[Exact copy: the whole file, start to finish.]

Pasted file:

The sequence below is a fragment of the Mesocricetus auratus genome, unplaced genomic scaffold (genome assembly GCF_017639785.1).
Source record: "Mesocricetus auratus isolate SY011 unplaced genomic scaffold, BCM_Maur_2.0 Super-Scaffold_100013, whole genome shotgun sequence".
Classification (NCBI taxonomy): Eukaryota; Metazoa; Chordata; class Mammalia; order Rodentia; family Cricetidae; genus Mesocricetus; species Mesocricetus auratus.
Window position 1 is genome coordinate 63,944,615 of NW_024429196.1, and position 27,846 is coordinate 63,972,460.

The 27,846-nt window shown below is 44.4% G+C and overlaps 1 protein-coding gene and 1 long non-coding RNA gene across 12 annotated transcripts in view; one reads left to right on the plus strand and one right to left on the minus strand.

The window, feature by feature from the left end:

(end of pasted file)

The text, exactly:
The sequence below is a fragment of the Mesocricetus auratus genome, unplaced genomic scaffold (genome assembly GCF_017639785.1).
Source record: "Mesocricetus auratus isolate SY011 unplaced genomic scaffold, BCM_Maur_2.0 Super-Scaffold_100013, whole genome shotgun sequence".
Classification (NCBI taxonomy): Eukaryota; Metazoa; Chordata; class Mammalia; order Rodentia; family Cricetidae; genus Mesocricetus; species Mesocricetus auratus.
Window position 1 is genome coordinate 63,944,615 of NW_024429196.1, and position 27,846 is coordinate 63,972,460.

The 27,846-nt window shown below is 44.4% G+C and overlaps 1 protein-coding gene and 1 long non-coding RNA gene across 12 annotated transcripts in view; one reads left to right on the plus strand and one right to left on the minus strand.

The window, feature by feature from the left end: